The accounting cycle is a systematic process used to help perform the basic function of accounting, which is to identify, record, and communicate information. A business or organization may have its own unique way of performing its accounting cycle, but each must perform the task in one way or another. Alvarez Bookkeeping Services, a small family operated business, has a very simplified version of the accounting cycle. The company was established in 1971 and is located in Flushing, NY. The company is consists of four employees this includes the owner. One person, the owner, performs the entire accounting cycle for the Alvarez Bookkeeping Services. Gradually, the accounting cycle has evolved much like business have evolved; the multiple steps have been reduced as technology has simplified the process, “today, most companies use accounting software that processes many of these steps simultaneously” (Averkamp, n.d., para. 3).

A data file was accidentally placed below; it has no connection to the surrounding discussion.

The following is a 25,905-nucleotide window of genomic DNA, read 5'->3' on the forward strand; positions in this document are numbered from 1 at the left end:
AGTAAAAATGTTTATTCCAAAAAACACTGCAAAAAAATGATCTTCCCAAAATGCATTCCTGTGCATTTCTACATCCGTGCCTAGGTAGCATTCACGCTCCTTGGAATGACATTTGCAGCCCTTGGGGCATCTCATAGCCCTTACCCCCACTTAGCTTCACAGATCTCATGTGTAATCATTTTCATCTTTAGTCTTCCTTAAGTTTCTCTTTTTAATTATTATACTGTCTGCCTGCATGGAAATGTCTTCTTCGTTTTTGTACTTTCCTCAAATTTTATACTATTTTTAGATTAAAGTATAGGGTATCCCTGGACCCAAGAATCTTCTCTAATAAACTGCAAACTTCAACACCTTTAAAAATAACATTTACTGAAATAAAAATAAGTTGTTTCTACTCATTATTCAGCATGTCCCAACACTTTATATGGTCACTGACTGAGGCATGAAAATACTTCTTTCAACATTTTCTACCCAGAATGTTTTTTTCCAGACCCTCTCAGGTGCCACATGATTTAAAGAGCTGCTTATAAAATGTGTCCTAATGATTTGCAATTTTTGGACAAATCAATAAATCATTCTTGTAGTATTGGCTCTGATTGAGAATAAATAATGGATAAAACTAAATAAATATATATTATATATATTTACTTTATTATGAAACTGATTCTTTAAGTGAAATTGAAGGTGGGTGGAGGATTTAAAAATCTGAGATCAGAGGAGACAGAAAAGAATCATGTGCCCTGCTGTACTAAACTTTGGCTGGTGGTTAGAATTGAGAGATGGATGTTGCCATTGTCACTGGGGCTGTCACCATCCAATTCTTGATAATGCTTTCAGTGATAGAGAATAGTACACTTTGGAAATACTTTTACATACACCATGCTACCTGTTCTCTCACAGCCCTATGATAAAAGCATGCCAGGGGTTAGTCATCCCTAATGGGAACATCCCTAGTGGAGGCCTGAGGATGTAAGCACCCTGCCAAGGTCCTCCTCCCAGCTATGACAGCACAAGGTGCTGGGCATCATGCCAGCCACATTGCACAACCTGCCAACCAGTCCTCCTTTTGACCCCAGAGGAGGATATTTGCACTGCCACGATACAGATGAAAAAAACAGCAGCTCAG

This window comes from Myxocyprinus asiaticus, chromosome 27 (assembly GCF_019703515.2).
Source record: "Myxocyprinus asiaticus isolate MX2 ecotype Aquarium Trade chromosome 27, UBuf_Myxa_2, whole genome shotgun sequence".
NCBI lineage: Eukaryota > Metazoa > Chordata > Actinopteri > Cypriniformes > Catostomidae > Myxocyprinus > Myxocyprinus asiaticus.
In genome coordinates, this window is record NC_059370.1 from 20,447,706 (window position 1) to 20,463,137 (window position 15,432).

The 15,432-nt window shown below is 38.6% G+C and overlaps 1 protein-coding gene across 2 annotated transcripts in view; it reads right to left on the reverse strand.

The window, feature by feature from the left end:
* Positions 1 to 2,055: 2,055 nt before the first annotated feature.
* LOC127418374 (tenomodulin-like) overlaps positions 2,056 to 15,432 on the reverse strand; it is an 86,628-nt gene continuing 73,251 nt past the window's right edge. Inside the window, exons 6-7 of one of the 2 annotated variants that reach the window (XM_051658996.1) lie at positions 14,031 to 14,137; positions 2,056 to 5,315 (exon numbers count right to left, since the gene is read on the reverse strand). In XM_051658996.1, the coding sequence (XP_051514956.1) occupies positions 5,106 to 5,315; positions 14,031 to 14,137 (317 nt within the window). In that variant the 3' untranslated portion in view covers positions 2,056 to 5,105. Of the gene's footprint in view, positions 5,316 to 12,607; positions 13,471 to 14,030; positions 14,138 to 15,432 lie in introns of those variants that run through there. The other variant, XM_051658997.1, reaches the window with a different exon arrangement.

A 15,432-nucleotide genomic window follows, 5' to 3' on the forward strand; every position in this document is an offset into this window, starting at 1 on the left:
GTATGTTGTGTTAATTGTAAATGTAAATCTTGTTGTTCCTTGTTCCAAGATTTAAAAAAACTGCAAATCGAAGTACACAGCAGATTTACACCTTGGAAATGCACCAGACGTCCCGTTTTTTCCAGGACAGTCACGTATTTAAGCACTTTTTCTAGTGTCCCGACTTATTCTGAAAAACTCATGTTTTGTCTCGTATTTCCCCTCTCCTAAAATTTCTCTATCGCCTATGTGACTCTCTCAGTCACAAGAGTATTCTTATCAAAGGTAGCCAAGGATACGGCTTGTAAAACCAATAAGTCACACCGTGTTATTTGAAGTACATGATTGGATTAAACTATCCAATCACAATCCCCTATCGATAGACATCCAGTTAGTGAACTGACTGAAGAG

The accounting cycle consists of: identifying, journalizing, posting, trail balance, adjusted entries, adjusted trial balance, preparing financial statements, closing, post-closing trial balance, reversing entries, and financial statements (Kieso, Weygandt, & Warfield, 2007). Identifying a transaction or event is the first step in the cycle; businesses engage in various activities on a daily, as a result, determining when to record and activity is crucial. Once the activity is identified a transaction must be recorded, the next step is to journalize the transaction. The journalizing process can be completed in a variety of ways; the most common method is the general journal, although some companies keep other special journals. The next step in the accounting cycle is posting, which is the procedure of transferring journal entries to the ledger accounts (Kieso et al., 2007), so that the transactions reflect in the appropriate ledger accounts balances. After the
References: Averkamp, H. (n.d.). Accounting Coach. What is the accounting cycle?. (2007). Retrieved from http://blog.accountingcoach.com/accounting-cycle/ Kieso, D. E., Weygandt, J. J., & Warfield, T. D. (2007). Intermediate accounting (12th ed.). Hoboken, NJ: John Wiley & Sons.